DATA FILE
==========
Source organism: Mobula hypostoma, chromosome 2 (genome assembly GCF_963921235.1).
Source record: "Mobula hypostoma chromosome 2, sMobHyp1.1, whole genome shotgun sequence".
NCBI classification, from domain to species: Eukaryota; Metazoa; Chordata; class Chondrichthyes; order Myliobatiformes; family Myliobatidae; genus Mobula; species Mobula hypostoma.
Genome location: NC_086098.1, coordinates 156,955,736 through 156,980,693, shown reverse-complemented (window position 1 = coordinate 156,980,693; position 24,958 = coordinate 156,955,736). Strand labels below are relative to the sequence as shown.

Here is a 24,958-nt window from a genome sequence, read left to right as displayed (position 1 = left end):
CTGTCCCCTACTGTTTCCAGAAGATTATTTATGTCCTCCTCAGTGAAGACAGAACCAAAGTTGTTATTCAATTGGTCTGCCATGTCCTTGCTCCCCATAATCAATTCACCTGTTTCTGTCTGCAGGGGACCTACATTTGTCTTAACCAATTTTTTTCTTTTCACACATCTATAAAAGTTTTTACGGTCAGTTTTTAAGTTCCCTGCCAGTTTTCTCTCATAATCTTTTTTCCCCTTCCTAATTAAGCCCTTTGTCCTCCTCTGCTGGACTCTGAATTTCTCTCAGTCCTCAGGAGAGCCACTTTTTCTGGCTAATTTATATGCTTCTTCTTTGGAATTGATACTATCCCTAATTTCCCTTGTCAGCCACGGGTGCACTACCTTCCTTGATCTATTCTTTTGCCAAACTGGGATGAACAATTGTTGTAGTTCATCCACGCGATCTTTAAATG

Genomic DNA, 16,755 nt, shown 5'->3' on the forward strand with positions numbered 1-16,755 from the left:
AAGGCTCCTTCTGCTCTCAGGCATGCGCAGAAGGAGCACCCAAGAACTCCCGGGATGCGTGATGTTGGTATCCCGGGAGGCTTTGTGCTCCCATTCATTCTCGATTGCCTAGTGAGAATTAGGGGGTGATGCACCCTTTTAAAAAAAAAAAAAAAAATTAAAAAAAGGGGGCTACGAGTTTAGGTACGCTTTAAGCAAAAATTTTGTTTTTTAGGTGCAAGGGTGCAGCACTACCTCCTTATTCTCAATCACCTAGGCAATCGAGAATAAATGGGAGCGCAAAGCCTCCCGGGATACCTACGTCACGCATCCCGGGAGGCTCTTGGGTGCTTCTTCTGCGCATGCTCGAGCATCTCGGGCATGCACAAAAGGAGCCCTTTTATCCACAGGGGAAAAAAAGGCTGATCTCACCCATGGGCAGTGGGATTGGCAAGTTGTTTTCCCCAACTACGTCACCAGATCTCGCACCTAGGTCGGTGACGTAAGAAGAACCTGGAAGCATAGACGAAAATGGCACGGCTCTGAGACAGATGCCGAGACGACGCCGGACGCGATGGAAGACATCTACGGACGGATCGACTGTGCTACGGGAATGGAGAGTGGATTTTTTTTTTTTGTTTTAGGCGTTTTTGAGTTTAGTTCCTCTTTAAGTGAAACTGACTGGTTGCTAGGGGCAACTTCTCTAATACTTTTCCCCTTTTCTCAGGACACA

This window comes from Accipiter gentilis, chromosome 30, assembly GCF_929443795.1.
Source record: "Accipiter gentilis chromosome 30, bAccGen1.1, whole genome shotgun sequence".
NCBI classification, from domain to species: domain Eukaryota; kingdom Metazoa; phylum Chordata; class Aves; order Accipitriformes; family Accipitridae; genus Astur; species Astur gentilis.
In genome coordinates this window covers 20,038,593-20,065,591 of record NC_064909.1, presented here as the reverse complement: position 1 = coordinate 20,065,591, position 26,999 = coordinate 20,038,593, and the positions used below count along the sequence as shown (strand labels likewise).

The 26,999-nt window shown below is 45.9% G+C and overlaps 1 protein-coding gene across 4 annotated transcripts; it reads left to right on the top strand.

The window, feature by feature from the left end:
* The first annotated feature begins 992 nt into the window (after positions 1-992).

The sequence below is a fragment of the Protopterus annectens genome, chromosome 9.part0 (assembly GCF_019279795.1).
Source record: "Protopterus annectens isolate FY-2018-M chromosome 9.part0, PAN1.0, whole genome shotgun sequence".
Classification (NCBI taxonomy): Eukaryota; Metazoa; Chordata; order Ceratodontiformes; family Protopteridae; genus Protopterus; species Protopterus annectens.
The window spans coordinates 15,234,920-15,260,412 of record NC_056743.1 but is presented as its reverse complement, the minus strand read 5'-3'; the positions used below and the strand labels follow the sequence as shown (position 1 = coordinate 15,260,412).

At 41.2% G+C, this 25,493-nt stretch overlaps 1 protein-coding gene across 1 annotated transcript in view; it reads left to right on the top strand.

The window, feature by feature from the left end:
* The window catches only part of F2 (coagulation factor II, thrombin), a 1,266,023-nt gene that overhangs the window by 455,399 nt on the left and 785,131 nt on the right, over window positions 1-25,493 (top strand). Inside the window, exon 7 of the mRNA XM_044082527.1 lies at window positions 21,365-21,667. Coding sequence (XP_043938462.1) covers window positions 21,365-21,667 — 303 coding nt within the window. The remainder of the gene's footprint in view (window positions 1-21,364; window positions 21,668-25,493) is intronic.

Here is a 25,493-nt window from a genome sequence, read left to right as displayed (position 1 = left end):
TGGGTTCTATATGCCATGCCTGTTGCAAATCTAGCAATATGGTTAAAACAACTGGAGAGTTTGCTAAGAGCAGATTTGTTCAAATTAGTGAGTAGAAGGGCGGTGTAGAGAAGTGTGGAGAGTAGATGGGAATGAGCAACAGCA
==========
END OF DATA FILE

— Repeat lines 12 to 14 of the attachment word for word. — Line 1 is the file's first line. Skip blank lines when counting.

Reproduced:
In genome coordinates this window covers 20,038,593-20,065,591 of record NC_064909.1, presented here as the reverse complement: position 1 = coordinate 20,065,591, position 26,999 = coordinate 20,038,593, and the positions used below count along the sequence as shown (strand labels likewise).

The 26,999-nt window shown below is 45.9% G+C and overlaps 1 protein-coding gene across 4 annotated transcripts; it reads left to right on the top strand.

The window, feature by feature from the left end: